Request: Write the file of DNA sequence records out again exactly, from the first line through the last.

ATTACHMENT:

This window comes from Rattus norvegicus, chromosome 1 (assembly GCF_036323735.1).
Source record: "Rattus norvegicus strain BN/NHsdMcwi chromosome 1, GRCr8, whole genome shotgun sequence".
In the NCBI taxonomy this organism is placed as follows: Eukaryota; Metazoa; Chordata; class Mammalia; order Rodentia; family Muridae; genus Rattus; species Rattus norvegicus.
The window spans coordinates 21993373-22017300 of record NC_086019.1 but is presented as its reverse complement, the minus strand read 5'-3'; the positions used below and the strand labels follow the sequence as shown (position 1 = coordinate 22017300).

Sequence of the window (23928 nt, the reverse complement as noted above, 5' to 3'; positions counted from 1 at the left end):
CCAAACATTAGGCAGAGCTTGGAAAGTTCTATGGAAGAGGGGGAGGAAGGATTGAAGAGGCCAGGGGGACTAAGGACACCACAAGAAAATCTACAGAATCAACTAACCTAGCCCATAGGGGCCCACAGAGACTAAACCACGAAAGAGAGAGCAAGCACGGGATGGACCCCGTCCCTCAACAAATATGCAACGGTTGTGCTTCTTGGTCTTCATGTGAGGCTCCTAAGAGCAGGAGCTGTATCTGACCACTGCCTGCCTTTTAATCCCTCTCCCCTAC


This window comes from Rattus norvegicus, chromosome 1 (assembly GCF_036323735.1).
Source record: "Rattus norvegicus strain BN/NHsdMcwi chromosome 1, GRCr8, whole genome shotgun sequence".
In the NCBI taxonomy this organism is placed as follows: Eukaryota; Metazoa; Chordata; class Mammalia; order Rodentia; family Muridae; genus Rattus; species Rattus norvegicus.
The window spans coordinates 21993373-22017300 of record NC_086019.1 but is presented as its reverse complement, the minus strand read 5'-3'; the positions used below and the strand labels follow the sequence as shown (position 1 = coordinate 22017300).

Sequence of the window (23928 nt, the reverse complement as noted above, 5' to 3'; positions counted from 1 at the left end):
CCAAACATTAGGCAGAGCTTGGAAAGTTCTATGGAAGAGGGGGAGGAAGGATTGAAGAGGCCAGGGGGACTAAGGACACCACAAGAAAATCTACAGAATCAACTAACCTAGCCCATAGGGGCCCACAGAGACTAAACCACGAAAGAGAGAGCAAGCACGGGATGGACCCCGTCCCTCAACAAATATGCAACGGTTGTGCTTCTTGGTCTTCATGTGAGGCTCCTAAGAGCAGGAGCTGTATCTGACCACTGCCTGCCTTTTAATCCCTCTCCCCTAC